Extended Leaves

Extended Leaves

A photo essay. To view all 15 photos, check out the email edition of this story.

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The leaves have been weird this year, right?

The sense that even nature has been askew in 2021 is not in our heads. After an eighth-hottest and third-wettest summer, fall has been uncomfortably comfortable. By my accounting, performed each dead of night while taking my dog out, New Haven’s first frost of the season only landed in the wee hours of yesterday. That tracks with harder data, as fall’s first sub-40 air temperatures arrived that very morning—almost a full month past the average and, according to local data collected since 1948 by the National Weather Service, the very latest on record.

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Excessive rainfall and the clouds and storms that bring it can alter the leaf-peeping experience both chemically—by reducing the amount of sunlight and therefore the production of relevant compounds—and mechanically—by prematurely pulling many leaves from their trees. But the experts seem to agree that temperature is the bigger factor. Higher temperatures in summer and fall reduce the production and retention of certain sugars in the leaf, resulting in less red and more orange and yellow, which may also be duller. Higher temps also cause chlorophyll, which of course makes leaves green, to break down more slowly, thereby delaying and staggering the color shift and diluting the overall impact.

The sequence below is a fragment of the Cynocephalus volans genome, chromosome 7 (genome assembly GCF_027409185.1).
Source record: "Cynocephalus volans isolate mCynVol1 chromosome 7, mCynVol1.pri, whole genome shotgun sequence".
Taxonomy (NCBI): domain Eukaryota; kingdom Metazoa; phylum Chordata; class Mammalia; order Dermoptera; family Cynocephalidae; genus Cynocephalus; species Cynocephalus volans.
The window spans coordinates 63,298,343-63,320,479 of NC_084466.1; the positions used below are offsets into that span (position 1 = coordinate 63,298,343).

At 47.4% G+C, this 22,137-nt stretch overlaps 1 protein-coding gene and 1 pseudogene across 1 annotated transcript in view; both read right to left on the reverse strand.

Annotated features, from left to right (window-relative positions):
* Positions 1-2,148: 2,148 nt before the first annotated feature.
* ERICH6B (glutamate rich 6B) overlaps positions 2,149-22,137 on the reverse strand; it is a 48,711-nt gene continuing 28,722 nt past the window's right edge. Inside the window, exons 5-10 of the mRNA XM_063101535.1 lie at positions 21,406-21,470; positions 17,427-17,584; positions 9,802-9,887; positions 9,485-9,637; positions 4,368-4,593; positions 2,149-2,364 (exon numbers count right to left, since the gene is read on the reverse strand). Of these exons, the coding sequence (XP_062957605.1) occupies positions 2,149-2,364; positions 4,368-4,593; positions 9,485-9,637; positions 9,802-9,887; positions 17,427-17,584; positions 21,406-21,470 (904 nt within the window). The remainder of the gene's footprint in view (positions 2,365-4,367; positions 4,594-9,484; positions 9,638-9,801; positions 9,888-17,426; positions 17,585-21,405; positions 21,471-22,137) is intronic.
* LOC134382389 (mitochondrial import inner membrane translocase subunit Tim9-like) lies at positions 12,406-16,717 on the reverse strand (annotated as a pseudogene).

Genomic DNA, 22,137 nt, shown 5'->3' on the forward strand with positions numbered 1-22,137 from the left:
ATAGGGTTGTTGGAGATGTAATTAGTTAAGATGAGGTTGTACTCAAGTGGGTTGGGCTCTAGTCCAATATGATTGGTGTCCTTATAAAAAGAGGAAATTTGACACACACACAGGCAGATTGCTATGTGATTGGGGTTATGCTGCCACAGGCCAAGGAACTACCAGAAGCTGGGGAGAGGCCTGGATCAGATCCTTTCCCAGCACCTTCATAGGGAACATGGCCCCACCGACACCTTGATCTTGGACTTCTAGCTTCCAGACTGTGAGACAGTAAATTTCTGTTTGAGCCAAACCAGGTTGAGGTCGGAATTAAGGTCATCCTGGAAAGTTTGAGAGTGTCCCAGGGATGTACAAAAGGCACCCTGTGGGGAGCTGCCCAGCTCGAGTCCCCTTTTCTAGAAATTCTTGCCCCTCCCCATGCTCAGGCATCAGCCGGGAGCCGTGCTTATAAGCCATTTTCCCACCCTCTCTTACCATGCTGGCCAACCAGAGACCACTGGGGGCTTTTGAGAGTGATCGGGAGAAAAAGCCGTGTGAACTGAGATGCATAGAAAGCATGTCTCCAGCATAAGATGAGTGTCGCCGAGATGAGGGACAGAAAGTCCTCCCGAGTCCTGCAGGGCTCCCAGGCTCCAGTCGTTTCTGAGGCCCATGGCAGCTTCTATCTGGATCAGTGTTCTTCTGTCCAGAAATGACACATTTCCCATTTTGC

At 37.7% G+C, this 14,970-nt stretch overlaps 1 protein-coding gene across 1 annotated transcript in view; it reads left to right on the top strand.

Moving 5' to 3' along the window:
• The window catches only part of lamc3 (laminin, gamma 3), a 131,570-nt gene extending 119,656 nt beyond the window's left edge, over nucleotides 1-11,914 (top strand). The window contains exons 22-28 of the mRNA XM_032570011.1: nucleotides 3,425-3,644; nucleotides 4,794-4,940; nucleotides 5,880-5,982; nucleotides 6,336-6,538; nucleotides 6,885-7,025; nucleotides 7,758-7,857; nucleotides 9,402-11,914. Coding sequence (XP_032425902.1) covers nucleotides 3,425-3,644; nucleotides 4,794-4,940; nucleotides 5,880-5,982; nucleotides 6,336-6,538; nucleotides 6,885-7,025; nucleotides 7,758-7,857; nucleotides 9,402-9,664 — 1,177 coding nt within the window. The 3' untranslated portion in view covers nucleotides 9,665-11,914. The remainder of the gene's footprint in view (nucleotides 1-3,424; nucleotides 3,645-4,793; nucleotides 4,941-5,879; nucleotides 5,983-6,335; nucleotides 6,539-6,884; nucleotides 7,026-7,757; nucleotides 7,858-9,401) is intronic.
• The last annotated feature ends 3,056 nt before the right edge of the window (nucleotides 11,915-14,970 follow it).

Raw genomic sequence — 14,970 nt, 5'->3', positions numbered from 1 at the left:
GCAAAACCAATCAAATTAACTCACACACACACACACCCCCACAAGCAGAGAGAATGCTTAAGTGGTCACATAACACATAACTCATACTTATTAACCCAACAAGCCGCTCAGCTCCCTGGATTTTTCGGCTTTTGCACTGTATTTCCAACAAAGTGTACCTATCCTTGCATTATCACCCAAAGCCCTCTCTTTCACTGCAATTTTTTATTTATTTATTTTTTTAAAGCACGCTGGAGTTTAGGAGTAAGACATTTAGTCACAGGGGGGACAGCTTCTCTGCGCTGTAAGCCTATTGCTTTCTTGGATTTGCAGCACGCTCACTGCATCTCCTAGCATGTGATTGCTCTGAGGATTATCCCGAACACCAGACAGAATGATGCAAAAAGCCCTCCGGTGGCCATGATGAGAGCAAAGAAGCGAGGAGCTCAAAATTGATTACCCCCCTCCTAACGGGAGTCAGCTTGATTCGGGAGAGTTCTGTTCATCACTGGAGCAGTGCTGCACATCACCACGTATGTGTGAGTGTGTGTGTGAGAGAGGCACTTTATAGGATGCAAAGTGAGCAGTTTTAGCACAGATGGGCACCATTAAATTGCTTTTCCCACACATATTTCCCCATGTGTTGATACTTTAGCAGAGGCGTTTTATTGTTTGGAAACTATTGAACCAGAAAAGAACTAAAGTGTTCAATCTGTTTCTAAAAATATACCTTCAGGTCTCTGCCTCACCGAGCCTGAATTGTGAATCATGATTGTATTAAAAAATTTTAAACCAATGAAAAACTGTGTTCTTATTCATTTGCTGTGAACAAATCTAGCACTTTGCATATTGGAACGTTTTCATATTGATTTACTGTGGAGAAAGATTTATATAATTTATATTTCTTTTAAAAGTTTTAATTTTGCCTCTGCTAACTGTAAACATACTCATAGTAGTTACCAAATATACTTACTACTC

Even in an ideal year, it’s difficult to predict or even identify peak leaf-peeping, but this year it feels impossible. The two big trees in the yard next to my building provide a confounding anecdote. One is on or even ahead of schedule, clinging to its last flimsy layer of yellow, while 20 yards away, the other is still fully clothed in green feathers, albeit with little yellow tips.

So instead of doing what I might do in a normal year—gauging the right moment, then grabbing my camera and raking through the most promising places to peep—I’ve gone digging through the archives, plucking out some favorites. Most of them have never before been published, and together they might just offer the closest thing to a peak leaf-peeping experience this wild-weathered year.

Written and photographed by Dan Mims.

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